Next on the list: San Paolo Fuori le Mura, or Saint Paul’s Outside the Walls. As the name suggests, this church sits outside the ancient city’s walls. Also original to Constantine and the fourth century, it is one hundred percent new since the nineteenth century, after being destroyed by fire. But it is one hundred percent worth seeing for one reason: it contains the supposed remains of the great writer of much of the New Testament, Saint Paul. This visit moved me even more than I had imagined. Paul is arguably Christianity’s most influential human outside of Jesus, and Jesus is also God, so that gave Him quite an advantage. And I’m not sure I need to say “arguably” up there; he may have written as many as fourteen of the twenty-seven books of New Testament, for goodness sake! He ultimately died for his faith, in Rome, probably under Nero, at about the same time Peter did. Paul, because he was a legal citizen of Rome, could not be crucified and so was likely beheaded.
Mosaics, the soaring nave, a statue of Saint Paul
A view over the tomb, the cloister, the interior of the dome
Saint Paul’s eternal flame, and the chain that held him when he was a prisoner in Rome
The tomb itself, protected by a grate, welcomes a fairly steady stream of visitors to venerate the saint.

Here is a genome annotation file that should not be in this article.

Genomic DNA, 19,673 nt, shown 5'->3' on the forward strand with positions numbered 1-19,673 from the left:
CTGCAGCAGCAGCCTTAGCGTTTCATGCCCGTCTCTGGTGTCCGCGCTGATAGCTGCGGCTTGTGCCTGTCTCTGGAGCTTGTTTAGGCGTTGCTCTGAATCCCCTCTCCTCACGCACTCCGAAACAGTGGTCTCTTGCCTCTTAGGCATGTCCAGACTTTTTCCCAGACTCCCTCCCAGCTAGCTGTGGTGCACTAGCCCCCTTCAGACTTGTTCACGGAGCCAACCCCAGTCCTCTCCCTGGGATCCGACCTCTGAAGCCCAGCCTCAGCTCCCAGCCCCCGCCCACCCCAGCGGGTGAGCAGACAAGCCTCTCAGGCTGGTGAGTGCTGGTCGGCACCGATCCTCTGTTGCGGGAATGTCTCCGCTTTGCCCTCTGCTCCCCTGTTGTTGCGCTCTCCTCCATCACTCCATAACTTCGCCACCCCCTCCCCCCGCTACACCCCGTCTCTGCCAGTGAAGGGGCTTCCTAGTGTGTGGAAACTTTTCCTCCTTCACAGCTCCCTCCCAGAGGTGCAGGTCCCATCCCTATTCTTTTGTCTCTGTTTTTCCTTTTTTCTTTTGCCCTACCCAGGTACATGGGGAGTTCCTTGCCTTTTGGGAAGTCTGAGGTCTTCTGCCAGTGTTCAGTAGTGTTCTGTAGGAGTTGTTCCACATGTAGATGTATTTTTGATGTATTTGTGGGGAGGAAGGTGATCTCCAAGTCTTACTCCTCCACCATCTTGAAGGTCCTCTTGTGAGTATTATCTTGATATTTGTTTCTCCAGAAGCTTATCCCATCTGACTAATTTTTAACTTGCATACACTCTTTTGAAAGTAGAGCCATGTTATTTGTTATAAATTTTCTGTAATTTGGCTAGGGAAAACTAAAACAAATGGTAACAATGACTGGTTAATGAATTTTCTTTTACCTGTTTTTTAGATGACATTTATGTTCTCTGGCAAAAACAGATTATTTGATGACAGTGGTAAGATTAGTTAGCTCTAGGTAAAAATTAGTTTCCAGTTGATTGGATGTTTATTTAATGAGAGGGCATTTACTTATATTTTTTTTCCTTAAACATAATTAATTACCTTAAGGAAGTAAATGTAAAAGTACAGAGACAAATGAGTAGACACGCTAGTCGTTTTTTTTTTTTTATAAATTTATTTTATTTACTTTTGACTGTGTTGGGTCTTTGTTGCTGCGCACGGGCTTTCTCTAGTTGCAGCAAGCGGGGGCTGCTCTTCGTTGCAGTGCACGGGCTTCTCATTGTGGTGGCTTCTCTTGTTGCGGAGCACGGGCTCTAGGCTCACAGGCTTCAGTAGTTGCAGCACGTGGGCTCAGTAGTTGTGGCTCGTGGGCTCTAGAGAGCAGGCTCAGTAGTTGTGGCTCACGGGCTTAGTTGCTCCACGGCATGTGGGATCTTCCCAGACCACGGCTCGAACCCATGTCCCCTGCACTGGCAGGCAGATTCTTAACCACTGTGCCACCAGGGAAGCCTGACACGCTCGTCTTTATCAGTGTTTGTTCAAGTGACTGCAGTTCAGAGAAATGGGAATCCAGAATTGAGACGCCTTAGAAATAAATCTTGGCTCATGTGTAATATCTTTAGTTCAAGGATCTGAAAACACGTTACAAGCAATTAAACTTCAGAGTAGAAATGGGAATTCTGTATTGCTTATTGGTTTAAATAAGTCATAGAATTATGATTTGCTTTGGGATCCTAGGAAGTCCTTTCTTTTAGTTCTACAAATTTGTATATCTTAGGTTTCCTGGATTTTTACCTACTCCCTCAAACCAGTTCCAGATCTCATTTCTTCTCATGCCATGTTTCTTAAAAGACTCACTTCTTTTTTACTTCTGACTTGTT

Final stop on this day’s pilgrimage: San Pietro in Vincoli, or Saint Peter’s in Chains. This is an unremarkable church except for two important items. The first item, you might’ve guessed, are Saint Peter’s chains, from when he was held prisoner. The second is Michelangelo’s masterwork, Moses.
Moses was intended to be a giant tomb piece for Pope Julius II, but Michelangelo kept getting pulled away from it to work on other things. He loved this particular work and you can really tell he did when you see it. Moses sits in the middle, holding the stone commandments, and he is depicted as he might have looked after just seeing the Israelites with their golden calf. His tensed leg, preparing him to rise, his arm reaching across his body, and his flowing beard all suggest motion. He is flanked by Rachel and Leah, the wives of Jacob. The visit to the church is free but do take a euro to put into the slot so the lights come on and you can see it fully. (Hey, we all gotta make a living!)